Hip #265, colt; Flatter - Silence Please by Quiet American, brought $925,000 during the second session of the Ocala Breeders' Sales Co. March select sale of 2-year-olds in training in Central Florida.

Hip #265, colt; Flatter - Silence Please by Quiet American, brought $925,000 during the second session of the Ocala Breeders' Sales Co. March select sale of 2-year-olds in training in Central Florida.

Joseph DiOrio

Flatter Colt Goes for $925,000 at OBS

Kaleem Shah purchases him from Eisaman Equine, agent.

Trainer Bob Baffert said he felt like his son, Bode, in Toys “R” Us when client Kaleem Shah purchased a muscular Flatter  colt for $925,000 early during the second session of the Ocala Breeders’ Sales Co. March select sale of 2-year-olds in training in Central Florida. The dark bay or brown juvenile, who went through the auction ring March 16, is the highest-priced horse sold so far during the sale.

“I am so excited,” said Baffert, who is a member of racing's Hall of Fame. “He’s a really awesome horse.”

The colt worked a quarter mile in :20 3/5 prior to the auction, sharing the fastest time for the distance with a Dixie Union – Big City Dream filly. Produced from the unraced Quiet American mare Silence Please, he is a half brother to Sky Music (by Sky Mesa ), who captured the 2010 Restrainor Stakes at Aqueduct. Their dam is a half sister to Give Notice (by Known Fact), winner of the 1991 Lovely Claire Stakes at Aqueduct.

“He’s got the pedigree to go long, he’s fast, and he looks very, very sound,” Baffert said. “He’s also got a great mind. When you go to these sales and one of them jumps out like that at you, you need to buy that kind of horse. That’s the type of horse that will win you the big races. He looks like a big-time horse.

The price, Baffert added, would be "a lot of money for a horse that can't run, but he’s already shown he can really run; his work was just sensational. We tried to pick him apart, but we couldn’t. I’m very excited for Kaleem, who bought the Bob Baffert operation another bullet so we can carry on.”

“He’s a torpedo, not a bullet,” Shah interjected.

Responded Baffert: “He’s a cannon, that horse.”

Shah handled the bidding himself, sitting in the sale pavilion and fighting off stiff competition that included Kentucky bloodstock agent John Moynihan, who is a key advisor to Jess Jackson. Baffert watched the proceedings from the area where the walking rings are located.

“Bob liked him. He thought he was the best horse in the sale, so we went and bought him,” Shah said. “It’s a lot of money, but Bob wanted him a lot and egged me on.”

Dr. Barry Eisaman and his wife, Shari, of Eisaman Equine consigned the colt for the partnership of Gary and Betty Biszantz, trainer Stan Hough, and Donald Piser of New York. The Biszantzes, in the name of their Kentucky-based Cobra Farm, purchased the colt for $90,000 from Denali Stud, agent, at the 2010 Fasig-Tipton New York-bred preferred yearling sale.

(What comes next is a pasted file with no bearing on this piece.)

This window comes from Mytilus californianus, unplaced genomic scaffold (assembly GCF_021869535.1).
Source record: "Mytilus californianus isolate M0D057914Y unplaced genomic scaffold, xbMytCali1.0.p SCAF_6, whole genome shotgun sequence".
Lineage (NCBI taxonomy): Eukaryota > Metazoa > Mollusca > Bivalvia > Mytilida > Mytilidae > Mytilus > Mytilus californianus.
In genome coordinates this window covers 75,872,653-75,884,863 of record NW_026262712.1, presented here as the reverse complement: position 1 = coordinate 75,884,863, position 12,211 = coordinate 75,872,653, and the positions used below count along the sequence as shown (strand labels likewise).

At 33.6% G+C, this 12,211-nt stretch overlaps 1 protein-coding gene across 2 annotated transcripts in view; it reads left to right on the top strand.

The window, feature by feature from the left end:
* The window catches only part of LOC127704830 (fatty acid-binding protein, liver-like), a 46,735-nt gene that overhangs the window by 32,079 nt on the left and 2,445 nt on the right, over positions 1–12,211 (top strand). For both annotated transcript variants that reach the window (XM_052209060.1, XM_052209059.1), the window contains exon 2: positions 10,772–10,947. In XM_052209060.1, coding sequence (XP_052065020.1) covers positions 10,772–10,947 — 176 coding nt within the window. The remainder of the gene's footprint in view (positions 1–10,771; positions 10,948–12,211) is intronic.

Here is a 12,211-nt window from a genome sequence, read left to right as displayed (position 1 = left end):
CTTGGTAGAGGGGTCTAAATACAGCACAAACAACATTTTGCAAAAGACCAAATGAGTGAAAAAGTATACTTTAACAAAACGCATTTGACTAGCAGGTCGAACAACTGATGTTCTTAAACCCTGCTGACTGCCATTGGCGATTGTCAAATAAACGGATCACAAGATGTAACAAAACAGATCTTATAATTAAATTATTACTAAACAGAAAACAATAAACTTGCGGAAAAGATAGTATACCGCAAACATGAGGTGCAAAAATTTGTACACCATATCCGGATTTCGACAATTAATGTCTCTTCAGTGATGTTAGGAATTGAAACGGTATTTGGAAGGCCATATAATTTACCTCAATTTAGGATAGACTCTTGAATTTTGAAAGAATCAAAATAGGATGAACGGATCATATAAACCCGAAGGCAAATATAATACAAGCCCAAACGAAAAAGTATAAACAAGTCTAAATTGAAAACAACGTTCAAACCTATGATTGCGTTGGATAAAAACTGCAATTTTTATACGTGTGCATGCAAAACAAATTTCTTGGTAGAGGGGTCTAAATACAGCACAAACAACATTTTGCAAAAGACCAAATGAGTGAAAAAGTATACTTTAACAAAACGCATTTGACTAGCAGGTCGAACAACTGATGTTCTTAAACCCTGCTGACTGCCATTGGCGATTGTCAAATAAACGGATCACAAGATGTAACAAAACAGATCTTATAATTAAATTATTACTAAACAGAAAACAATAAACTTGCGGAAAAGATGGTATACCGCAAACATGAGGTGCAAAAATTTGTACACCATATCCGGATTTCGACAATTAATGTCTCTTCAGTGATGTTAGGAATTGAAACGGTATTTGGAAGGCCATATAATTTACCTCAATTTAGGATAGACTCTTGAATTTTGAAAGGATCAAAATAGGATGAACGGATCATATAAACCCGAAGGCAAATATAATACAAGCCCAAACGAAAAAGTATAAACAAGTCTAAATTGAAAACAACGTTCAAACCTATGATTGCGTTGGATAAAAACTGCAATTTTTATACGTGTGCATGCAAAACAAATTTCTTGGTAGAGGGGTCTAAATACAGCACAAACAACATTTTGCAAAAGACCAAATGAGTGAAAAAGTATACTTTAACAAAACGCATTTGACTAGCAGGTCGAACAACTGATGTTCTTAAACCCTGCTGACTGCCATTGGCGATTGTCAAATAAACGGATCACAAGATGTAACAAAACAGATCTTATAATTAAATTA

“Bob got the best horse in the sale,” Shari Eisaman said. “He was the best because he had the best video (of a work), because of the way he moved over the track, because of the way he handled himself over the track, and because of the way he handles himself while showing. In the whole six months we had him, he handled himself like he was smart. He never got upset about anything, and he never bucked anybody off. He is just all class. It was like he thought he was here to win the Kentucky Derby (gr. I). He’s a movie star, really.”

The colt is the highest-priced horse ever sold at public auction by the Eisamans. Shari Eisaman reported that the colt’s throat was examined endoscopically 12 times by veterinarians, indicating that there was a high level of interest among buyers.

“This is very exciting and fun for us,” said Gary Biszantz in a telephone interview soon after the colt brought nearly $1 million at OBS. “We were at the (Fasig-Tipton) Saratoga select yearling sale last year and had a couple horses in it, and we stayed for the New York-bred sale. We looked through all the horses, and my wife kind of picked this colt out, thinking he was very nice. I liked him a lot, too. We were only going to go to about $65,000 or $75,000 on him and at the last minute, I decided to bid $90,000. I said, ‘I just like this colt; we’re going to take a chance on him.’ We had been to Claiborne Farm to see Flatter and we liked him as a sire, but this horse was just a very, very good-looking yearling.”

Biszantz didn’t attend the OBS March auction. He was in Palm Springs, Calif., to play golf, so he logged on to a computer to watch the colt sell.

“We thought that $500,000 or $600,000 might be a very good price for him,” Biszantz said. “I would have been very thrilled with that. I was surprised he went for as high as it did. But Meg Levy (of Bluewater Sales), who sells horses for me, told me there was a lot of action on the horse. All the good buyers who were there had seen him and knew he was such an outstanding horse, and the way he traveled (over the  track) was impressive.”

Biszantz and his wife owned 50% of the colt and Hough and Piser owned 25% apiece.